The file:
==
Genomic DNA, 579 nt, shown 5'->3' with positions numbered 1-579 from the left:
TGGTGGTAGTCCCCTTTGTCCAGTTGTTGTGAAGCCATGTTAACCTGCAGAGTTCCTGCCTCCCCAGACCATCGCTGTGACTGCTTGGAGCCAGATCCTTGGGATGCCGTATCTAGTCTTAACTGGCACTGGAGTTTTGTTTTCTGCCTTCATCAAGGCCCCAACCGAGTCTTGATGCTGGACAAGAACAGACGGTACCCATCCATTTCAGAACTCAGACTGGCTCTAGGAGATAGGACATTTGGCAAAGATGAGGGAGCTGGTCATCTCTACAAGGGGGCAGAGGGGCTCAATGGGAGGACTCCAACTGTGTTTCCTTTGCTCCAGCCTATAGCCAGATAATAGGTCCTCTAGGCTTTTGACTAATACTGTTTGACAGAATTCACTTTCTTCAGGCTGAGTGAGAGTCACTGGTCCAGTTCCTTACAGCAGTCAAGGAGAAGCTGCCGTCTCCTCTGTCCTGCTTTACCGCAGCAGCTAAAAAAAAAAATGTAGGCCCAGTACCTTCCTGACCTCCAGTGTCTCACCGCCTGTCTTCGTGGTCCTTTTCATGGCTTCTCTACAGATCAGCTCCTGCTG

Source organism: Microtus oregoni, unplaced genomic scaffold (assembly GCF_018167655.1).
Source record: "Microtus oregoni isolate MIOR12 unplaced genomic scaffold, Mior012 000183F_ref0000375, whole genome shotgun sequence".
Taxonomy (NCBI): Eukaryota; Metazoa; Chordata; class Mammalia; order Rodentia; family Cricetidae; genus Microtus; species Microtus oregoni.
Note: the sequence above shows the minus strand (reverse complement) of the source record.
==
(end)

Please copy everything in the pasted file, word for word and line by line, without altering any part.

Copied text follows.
Genomic DNA, 579 nt, shown 5'->3' with positions numbered 1-579 from the left:
TGGTGGTAGTCCCCTTTGTCCAGTTGTTGTGAAGCCATGTTAACCTGCAGAGTTCCTGCCTCCCCAGACCATCGCTGTGACTGCTTGGAGCCAGATCCTTGGGATGCCGTATCTAGTCTTAACTGGCACTGGAGTTTTGTTTTCTGCCTTCATCAAGGCCCCAACCGAGTCTTGATGCTGGACAAGAACAGACGGTACCCATCCATTTCAGAACTCAGACTGGCTCTAGGAGATAGGACATTTGGCAAAGATGAGGGAGCTGGTCATCTCTACAAGGGGGCAGAGGGGCTCAATGGGAGGACTCCAACTGTGTTTCCTTTGCTCCAGCCTATAGCCAGATAATAGGTCCTCTAGGCTTTTGACTAATACTGTTTGACAGAATTCACTTTCTTCAGGCTGAGTGAGAGTCACTGGTCCAGTTCCTTACAGCAGTCAAGGAGAAGCTGCCGTCTCCTCTGTCCTGCTTTACCGCAGCAGCTAAAAAAAAAAATGTAGGCCCAGTACCTTCCTGACCTCCAGTGTCTCACCGCCTGTCTTCGTGGTCCTTTTCATGGCTTCTCTACAGATCAGCTCCTGCTG

Source organism: Microtus oregoni, unplaced genomic scaffold (assembly GCF_018167655.1).
Source record: "Microtus oregoni isolate MIOR12 unplaced genomic scaffold, Mior012 000183F_ref0000375, whole genome shotgun sequence".
Taxonomy (NCBI): Eukaryota; Metazoa; Chordata; class Mammalia; order Rodentia; family Cricetidae; genus Microtus; species Microtus oregoni.
Note: the sequence above shows the minus strand (reverse complement) of the source record.